Thom Jones, “The Pugilist at Rest.” Jones served in the Marines during the Vietnam War, but never fought in Vietnam. After years of anonymous drift, he hit it big in 1991 when The New Yorker published “The Pugilist at Rest,” about a former Marine, now old, contemplating how violence has shaped his life. The title refers to a Greek statue of a boxer that serves as the artistic inspiration for the narrator’s reflections on boot camp, Vietnam, his own boxing exploits, and the epilepsy about which we learn he is about to undergo brain surgery to cure. Asked about what it takes to make one’s literary debut in The New Yorker, Jones is reported as saying, “Make your story so good they can’t say no.” Oh yea, The Pugilist at Rest definitely punches hard.
Siobhan Fallon, “The Last Stand” and “Gold Star.” Both stories feature Kit Murphy, an Army junior enlisted soldier back from Iraq with a leg mangled from an IED explosion that killed his squad leader Sergeant Shaeffer. In “The Last Stand,” we witness the end of Murphy’s marriage to his high-school sweetheart Helena. In “Gold Star,” Murphy pays his respects to Sergeant Shaeffer’s widow. Full of wonderful detail regarding modern military life, and as tender as tales featuring wounded vets riding barroom bucking broncos and widows shopping in the commissary on payday can be, the twinned stories point to the lonely despair that comes when war dishes out its full measure of pain, damage, loss, and heartbreak.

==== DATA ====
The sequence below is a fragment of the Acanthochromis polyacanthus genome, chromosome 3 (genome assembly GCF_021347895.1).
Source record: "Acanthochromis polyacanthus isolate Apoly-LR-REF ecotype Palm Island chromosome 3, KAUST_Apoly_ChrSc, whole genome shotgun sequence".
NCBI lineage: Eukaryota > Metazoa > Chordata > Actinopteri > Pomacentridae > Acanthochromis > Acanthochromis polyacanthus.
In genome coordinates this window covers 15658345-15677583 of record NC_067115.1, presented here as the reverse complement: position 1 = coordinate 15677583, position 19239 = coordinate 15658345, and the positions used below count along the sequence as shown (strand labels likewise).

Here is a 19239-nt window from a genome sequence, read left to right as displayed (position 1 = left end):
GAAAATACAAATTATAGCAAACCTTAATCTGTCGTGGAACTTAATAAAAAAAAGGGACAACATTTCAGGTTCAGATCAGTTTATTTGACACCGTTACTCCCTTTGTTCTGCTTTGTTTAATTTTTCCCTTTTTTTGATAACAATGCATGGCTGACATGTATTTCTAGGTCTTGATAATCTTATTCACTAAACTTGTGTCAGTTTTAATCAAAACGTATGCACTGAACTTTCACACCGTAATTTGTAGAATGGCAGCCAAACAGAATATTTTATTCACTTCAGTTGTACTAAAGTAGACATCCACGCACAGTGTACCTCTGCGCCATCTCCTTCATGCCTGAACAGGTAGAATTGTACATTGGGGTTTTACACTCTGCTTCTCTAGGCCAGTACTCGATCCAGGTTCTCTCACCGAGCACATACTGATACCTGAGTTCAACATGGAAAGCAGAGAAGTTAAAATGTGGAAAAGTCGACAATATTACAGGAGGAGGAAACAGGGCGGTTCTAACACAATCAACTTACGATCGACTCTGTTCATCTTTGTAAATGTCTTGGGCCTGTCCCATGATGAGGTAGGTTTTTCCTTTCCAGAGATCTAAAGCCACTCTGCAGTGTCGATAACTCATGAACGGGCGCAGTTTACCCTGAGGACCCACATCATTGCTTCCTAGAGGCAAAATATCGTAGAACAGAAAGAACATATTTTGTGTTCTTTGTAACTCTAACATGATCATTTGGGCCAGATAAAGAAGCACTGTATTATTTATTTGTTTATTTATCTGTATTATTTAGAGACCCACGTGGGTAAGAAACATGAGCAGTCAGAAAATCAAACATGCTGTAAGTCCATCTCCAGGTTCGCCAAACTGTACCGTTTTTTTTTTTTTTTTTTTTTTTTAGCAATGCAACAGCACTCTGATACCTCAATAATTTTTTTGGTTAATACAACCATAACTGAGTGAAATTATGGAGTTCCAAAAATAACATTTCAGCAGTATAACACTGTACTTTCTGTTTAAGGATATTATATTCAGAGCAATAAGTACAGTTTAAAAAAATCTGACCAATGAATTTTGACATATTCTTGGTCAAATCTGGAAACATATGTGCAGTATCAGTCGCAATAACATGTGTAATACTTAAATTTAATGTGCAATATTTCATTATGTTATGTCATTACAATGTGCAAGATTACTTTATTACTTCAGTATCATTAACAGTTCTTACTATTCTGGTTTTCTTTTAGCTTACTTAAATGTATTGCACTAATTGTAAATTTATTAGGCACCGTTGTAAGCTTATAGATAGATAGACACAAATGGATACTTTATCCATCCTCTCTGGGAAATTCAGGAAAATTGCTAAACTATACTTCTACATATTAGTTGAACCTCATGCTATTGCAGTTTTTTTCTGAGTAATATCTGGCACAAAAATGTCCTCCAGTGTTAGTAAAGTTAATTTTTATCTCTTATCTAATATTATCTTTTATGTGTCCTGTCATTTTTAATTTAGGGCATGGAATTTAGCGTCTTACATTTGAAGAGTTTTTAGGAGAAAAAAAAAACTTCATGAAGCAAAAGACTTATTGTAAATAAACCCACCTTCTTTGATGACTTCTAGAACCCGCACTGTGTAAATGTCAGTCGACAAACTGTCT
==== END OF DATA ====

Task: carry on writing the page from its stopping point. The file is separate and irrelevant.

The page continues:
Philip Caputo, “Lines of Departure.” Caputo is an old pro whose long career as a respected author and journalist after service as a Marine officer in Vietnam would seem to be the model for the Matt Gallaghers, Phil Klays, and Elliot Ackermans of our day. In this late-life tale about a meet-up between Vietnam vets and Iraq/Afghanistan vets at a veterans’ retreat, we get a sense of the quiet wisdom and eloquence that might await GWOT’s literary stars. Caputo’s narrator, a former correspondent for the Marines in Vietnam, is deeply ambivalent about much, especially the prospect that the unspeakable horrors of war can be communicated, let alone be recovered from. In the story, the divide between the Vietnam and GWOT vets looms large, at least as large as the oft-mentioned divide between civilians and veterans, and yet, and yet…. things happen.
Last spring we read and discussed Phil Klay’s “Redeployment,” Tim O’Brien’s “How to Tell a True War Story,”Ernest Hemingway’s “Soldier’s Home,” Jacob Siegel’s “Smile, There are IEDs Everywhere,” and Mariette Kalinowski’s “The Train.” We were set to host a visit by Brian Turner when the pandemic shut us down. In two separate off-shoot groups, we discussed Phil Klay’s “Prayer in the Furnace” and Judith Ortiz Cofer’s “Nada.”